PATTI NEIGHMOND, BYLINE: Attention deficit hyperactivity disorder overwhelmingly has its roots in childhood. Dr. Lenard Adler, a psychiatrist with the NYU Langone Medical Center, says it's easier to spot in boys.
LENARD ADLER: Boys are more likely to be fidgety, restless, talking to their friends, getting bored easily, you know, doing some things that they're not supposed to be doing.
NEIGHMOND: Behavioral disruptions that are hard to miss. ADHD can compromise learning and development and teachers often tell parents what they already know, their child has trouble focusing and paying attention. Girls can have the same problems but Adler says the symptoms are often more quiet, like with this former patient.
ADLER: She had difficulty paying attention in class, was seen as daydreaming. Comments on the report cards were underperforming, not meeting potential...
NEIGHMOND: 23-year-old Diany Levy had similar problems focusing and she got labeled as lazy.
DIANY LEVY: Most of my teachers used to call my mom, almost on a daily basis - hey, she's not finishing her work - that I was, like, not paying attention and, like, looking around and listening to everything but them.
NEIGHMOND: By the time she got to college, Levy's difficulties got worse. She couldn't sit through a two-hour lecture. She had to get up and move around. When it took her classmates 45 minutes to read a 20 page assignment, it took her three to four hours.
LEVY: I couldn't focus to get it all done at once. I needed to do something in between and just read a bit now and then reread a little bit and keep reading so it was very hard to get my reading assignments done.
NEIGHMOND: What happened to Levy is typical, says psychiatrist, Adler. If people aren't diagnosed and treated in childhood, when they become adults and go to college or get a job, symptoms become harder to cope with because life is more complicated. Add responsibilities of a family and life can become overwhelming for many women.
SPEAKER: They've got to take care of their kids, be sure they get out the door and go to work, manage all of the things in the workplace and maybe managing others at work, if they've been lucky enough to be in a managerial position. Then come home, get dinner on the table, make sure the kids do their homework, pay the bills, deal with their spouse - this is a very different life than an elementary-age school girl, where you're sitting in a classroom and your homework's handed to you.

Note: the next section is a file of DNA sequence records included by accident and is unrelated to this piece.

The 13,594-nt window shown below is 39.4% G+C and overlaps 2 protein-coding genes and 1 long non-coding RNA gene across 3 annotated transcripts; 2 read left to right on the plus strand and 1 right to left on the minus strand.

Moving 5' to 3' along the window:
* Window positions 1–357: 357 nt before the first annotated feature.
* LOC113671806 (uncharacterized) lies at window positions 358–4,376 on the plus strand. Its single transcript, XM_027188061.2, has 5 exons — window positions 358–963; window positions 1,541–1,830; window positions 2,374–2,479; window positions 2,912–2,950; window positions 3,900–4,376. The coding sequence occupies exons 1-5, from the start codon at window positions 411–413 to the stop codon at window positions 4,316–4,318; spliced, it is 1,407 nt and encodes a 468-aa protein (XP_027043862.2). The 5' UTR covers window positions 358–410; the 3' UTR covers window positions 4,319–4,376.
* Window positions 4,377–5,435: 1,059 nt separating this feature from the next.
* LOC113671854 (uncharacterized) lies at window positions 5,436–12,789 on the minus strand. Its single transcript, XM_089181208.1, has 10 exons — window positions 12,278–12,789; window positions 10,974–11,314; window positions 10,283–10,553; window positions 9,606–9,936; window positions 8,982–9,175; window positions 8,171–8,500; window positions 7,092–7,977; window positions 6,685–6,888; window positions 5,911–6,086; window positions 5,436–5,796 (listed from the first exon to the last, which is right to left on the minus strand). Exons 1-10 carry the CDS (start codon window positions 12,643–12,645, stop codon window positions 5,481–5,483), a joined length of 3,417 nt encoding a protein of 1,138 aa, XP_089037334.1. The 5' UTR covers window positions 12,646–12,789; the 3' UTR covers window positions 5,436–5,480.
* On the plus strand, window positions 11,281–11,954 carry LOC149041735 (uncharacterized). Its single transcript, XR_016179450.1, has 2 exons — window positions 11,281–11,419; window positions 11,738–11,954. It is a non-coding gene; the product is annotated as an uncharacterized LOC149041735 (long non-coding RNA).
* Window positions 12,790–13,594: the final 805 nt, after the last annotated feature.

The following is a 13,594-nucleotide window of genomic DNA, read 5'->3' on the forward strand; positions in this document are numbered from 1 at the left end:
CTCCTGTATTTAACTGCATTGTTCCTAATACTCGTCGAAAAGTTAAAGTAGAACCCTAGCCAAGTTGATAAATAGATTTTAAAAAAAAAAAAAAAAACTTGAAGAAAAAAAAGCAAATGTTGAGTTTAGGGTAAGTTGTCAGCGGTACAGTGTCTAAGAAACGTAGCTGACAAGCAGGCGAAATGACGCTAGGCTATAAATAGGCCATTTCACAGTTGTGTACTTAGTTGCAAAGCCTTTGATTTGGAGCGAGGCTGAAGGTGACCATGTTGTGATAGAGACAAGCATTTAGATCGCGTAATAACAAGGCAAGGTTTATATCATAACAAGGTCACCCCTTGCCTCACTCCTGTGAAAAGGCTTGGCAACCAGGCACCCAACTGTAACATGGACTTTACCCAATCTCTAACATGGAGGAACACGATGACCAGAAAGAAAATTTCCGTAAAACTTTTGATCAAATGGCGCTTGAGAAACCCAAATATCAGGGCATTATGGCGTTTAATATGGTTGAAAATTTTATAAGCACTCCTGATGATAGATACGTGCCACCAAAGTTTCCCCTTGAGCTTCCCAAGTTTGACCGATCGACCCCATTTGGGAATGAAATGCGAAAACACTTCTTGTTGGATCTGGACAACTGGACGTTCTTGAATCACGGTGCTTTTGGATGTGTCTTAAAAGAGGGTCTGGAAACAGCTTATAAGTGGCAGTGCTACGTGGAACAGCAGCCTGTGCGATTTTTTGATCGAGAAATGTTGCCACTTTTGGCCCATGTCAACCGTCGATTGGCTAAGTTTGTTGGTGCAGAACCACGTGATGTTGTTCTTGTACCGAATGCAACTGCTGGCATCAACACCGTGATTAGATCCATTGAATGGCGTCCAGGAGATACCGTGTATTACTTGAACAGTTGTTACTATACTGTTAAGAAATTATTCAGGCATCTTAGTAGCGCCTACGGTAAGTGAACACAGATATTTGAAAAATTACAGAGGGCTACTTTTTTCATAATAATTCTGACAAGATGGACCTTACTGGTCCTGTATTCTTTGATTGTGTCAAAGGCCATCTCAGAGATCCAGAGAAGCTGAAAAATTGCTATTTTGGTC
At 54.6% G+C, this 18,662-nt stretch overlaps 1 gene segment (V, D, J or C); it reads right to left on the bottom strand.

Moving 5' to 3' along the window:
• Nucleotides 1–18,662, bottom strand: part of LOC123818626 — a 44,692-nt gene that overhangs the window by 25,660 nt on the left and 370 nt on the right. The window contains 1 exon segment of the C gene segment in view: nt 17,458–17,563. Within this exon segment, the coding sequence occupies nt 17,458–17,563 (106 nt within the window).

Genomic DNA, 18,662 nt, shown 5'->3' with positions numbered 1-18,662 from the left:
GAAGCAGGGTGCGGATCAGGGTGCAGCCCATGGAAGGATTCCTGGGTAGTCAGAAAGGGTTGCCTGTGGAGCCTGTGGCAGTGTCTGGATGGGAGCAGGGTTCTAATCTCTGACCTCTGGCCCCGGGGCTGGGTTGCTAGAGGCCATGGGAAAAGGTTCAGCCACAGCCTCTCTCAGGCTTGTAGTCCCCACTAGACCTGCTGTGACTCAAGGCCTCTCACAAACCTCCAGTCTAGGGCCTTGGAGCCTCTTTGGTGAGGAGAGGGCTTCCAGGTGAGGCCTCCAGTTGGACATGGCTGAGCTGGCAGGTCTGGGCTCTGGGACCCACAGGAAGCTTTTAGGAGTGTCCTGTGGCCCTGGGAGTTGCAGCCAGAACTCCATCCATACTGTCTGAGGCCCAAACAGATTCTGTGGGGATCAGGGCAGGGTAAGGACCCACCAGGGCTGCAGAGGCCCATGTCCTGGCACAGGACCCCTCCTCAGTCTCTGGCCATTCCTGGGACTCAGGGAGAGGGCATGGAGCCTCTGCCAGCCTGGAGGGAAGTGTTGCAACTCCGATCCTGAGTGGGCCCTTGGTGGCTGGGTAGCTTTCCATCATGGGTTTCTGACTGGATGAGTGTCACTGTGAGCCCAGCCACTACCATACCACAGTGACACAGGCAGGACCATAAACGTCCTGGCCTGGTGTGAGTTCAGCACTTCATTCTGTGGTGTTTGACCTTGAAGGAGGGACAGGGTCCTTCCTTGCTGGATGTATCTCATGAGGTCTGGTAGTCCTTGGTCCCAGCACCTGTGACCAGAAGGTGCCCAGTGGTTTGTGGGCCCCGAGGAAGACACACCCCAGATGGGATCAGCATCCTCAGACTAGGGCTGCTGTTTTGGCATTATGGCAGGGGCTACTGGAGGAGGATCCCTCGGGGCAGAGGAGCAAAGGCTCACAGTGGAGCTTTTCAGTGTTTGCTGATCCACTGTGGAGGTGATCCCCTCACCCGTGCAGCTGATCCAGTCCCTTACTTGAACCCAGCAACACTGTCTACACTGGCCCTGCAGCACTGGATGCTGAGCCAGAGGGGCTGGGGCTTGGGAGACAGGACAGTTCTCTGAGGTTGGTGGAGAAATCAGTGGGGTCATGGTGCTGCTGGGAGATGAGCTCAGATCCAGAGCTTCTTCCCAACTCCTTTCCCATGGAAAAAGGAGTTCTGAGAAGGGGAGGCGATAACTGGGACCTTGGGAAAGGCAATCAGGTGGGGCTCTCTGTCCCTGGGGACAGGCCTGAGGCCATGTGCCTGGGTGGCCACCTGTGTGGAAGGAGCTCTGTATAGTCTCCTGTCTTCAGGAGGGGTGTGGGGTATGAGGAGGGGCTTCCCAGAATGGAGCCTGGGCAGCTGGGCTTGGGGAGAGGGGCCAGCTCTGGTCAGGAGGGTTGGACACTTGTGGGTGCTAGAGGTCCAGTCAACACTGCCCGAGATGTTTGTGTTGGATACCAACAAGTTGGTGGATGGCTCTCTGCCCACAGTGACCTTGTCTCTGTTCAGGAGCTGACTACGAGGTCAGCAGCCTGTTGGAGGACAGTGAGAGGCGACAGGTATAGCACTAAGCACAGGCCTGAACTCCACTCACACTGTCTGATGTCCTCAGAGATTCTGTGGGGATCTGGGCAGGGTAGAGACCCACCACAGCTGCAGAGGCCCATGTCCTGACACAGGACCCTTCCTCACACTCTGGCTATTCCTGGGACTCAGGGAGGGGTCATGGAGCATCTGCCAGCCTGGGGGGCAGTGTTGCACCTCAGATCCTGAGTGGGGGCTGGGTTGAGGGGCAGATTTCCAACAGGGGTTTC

NEIGHMOND: The good news, says Adler, women are more likely to seek out help, see a doctor, get into therapy, than men and this is one of the reasons why more young women may be being diagnosed with ADHD. Diany Levy is now in grad school. The college health center suggested she see Dr. Adler and within days she was on treatment, taking medication. The change, she says, was nearly immediate.
LEVY: I can get things done. I can get them done on time, without excuses. I used to be the queen of excuses. I'm actually reading a book for fun for the first time in a good five years and I'm almost done with my book.
NEIGHMOND: Levy wishes she'd been diagnosed earlier. Maybe she could have been an A student, she says. And her SAT scores might have been better. Tony Wilson is a neuroscientist at the University of Nebraska Medical Center. He says medication works for adults like Levy because it increases levels of chemicals in the brain that strengthen communication networks between different regions.
TONY WILSON: When patients have stronger networks, they are better able to do a variety of things from, you know, holding their attention on goal-directed activity to solving, you know, mental problems to better able to focus on, you know, the task at hand, whatever it is.
NEIGHMOND: A sort of calming effect that can set the stage for more effective coping skills, often learned through behavior therapy. Now, there are some risks. ADHD drugs can increase blood pressure and heart rate, so patients need to be monitored on a regular basis. Patti Neighmond, NPR News. Transcript provided by NPR, Copyright NPR.